Half-finished or half-baked? 004
Scott McLeod, J.D., Ph.D., is an Associate Professor of Educational Leadership at the University of Kentucky. He also is the Founding Director of the UCEA Center for the Advanced Study of Technology Leadership in Education (CASTLE), the nation’s only academic center dedicated to the technology needs of school administrators, and was a co-creator of the wildly popular video series, Did You Know? (Shift Happens). He has received numerous national awards for his technology leadership work, including recognitions from the cable industry, Phi Delta Kappa, and the National School Boards Association. In Spring 2011 he was a Visiting Canterbury Fellow at the University of Canterbury in New Zealand. Dr. McLeod blogs regularly about technology leadership issues at Dangerously Irrelevant and Mind Dump, and occasionally at The Huffington Post. He can be reached at scottmcleod.net.
Random musings. Half-finished (and quite possibly half-baked) thoughts.
Things that have caught my eye...
Interesting perspectives on the infamous software study
can a technology that is transforming the way we acquire information
throughout the economy - revolutionizing businesses from games to
banking - fail to benefit education?"
news media at large were gullible, incurious, and downright lazy ...
The ill effects of their sloth likely will undermine education efforts
for years to come"
Are we infantilizing adolescents?
- Robert Epstein says yes, and we pay the price.
The digital Taliban?
- Harsh analogy, or spot on?
Attendance, technology, and placing blame
It's all about the leadership ...
- Wesley Fryer reminds us, yet again, of the importance of leadership when it comes to technology integration and implementation in K-12 schools. That's why CASTLE exists and that's why we keep banging the drum: pay attention to the leaders!
... but we have to give them some decision-making power
- NASSP highlights a recent study finding that principals have little autonomy in the things that matter most to them. Remember this before we start casting stones at principals? I wish this study had involved more than 33 principals...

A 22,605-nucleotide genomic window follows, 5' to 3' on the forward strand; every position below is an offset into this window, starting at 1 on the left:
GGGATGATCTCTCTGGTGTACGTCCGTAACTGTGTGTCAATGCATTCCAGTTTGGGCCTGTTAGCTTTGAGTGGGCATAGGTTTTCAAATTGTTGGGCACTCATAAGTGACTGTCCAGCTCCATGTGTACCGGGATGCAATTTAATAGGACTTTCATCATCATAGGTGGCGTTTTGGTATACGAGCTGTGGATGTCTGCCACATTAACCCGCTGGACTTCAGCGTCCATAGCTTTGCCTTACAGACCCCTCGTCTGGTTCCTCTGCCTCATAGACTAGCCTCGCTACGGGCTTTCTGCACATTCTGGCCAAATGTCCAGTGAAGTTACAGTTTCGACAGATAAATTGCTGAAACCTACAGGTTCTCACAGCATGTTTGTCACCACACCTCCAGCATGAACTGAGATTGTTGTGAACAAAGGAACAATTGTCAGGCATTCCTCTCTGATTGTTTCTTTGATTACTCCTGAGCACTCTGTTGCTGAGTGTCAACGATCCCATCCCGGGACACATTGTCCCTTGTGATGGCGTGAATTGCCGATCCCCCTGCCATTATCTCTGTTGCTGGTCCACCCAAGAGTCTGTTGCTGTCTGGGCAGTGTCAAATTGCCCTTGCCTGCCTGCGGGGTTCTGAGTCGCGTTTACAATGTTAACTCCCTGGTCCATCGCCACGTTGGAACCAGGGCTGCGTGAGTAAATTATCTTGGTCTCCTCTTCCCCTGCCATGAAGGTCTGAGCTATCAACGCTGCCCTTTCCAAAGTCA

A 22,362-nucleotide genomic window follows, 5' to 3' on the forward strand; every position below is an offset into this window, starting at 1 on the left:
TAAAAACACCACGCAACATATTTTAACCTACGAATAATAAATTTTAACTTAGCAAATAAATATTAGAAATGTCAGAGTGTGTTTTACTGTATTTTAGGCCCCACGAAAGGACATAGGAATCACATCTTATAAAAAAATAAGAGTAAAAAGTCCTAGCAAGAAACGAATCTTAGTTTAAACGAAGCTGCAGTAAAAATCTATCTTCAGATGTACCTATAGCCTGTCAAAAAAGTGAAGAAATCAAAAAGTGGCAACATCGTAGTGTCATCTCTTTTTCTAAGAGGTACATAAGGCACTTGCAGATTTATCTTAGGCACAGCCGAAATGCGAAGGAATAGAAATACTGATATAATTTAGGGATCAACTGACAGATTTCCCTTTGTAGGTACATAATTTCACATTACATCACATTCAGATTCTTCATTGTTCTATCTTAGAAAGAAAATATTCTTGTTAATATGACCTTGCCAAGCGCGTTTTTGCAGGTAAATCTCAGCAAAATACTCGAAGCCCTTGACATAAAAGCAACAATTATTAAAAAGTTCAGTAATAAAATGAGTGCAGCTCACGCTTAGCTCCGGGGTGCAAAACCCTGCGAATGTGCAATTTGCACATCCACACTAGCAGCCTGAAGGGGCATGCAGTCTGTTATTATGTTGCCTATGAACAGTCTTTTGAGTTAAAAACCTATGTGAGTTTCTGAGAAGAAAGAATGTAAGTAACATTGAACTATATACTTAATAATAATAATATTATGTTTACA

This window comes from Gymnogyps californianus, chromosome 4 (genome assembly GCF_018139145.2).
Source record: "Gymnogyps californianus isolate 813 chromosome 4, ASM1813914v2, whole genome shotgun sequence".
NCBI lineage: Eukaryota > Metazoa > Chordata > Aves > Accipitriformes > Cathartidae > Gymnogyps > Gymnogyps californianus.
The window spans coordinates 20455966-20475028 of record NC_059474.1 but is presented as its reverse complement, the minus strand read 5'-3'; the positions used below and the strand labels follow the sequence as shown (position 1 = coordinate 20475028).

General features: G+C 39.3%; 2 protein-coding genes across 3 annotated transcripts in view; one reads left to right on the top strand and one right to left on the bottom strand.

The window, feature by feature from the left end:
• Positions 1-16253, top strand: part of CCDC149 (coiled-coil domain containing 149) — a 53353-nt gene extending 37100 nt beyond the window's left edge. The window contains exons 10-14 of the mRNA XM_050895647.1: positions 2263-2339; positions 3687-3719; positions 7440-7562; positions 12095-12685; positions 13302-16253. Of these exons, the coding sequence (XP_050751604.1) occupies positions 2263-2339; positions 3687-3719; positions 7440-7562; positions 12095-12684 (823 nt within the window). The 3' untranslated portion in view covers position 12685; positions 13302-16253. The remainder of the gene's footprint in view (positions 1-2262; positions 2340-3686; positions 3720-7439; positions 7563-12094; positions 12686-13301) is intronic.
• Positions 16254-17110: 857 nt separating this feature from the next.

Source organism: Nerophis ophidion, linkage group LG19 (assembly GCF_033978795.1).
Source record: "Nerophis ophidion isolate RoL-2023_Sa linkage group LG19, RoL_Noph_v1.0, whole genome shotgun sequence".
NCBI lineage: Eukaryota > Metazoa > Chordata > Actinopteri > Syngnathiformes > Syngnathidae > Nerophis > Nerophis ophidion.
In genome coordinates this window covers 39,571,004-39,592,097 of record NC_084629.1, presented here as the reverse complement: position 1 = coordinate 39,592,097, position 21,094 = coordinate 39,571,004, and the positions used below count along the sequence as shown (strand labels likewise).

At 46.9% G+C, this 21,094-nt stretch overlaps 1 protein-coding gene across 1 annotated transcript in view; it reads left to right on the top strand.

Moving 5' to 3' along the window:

Wiki wiki wa, wiki wa, wiki wiki wa
- The future of videoconferencing, not video gaming.
- The NBA referee study has gotten a lot of press, Harvard University's Project Implicit not so much. Read the Washington Post's excellent article on the project. Try it yourself. Implications for school hiring and/or discipline issues?
The way data-driven decision-making ought to be
- Kudos to the Montgomery County (MD) Schools.
- A cool example of students collaborating with others across the globe on matters of importance.
Accountability for teacher prep programs
Violence in schools
- If you were worried about violence in American schools, check out this UNESCO report.
A national platform for an anti-evolution Kansan?
- In the last 8 years, Kansas has twice had an anti-evolution state
board of education and twice replaced it with a pro-evolution state
board of education. The latest news from the whipsawed state is that
When standards shift
- The St. Petersburg Times explains what happened in Florida when it got harder to pass the state test.
Annie has the final word
If we stop using the tools of the real world at the school door, then what does school have to do with the world of the student? [at the FPS Technology Focus Blog]
Giving our solar system a "slap in the face"
- A stream of galactic debris is hurtling at us, pulling dark matter along with it
- It's traveling so quickly it's been described as a hurricane of dark matter
- Scientists are excited to set their particle detectors at the onslffaught
Two massive clouds of dust in orbit around the Earth have been discussed for years and finally proven to exist.
- Hungarian astronomers have proven the existence of two "pseudo-satellites" in orbit around the earth.
- These dust clouds were first discovered in the sixties, but are so difficult to spot that scientists have debated their existence since then.
- The findings may be used to decide where to put satellites in the future and will have to be considered when interplanetary space missions are undertaken.
Once again, our circadian rhythm points the way.
- Seven individuals were locked inside a windowless, internetless room for 37 days.
- While at rest, they burned 130 more calories at 5 p.m. than at 5 a.m.
- Morning time again shown not to be the best time to eat.
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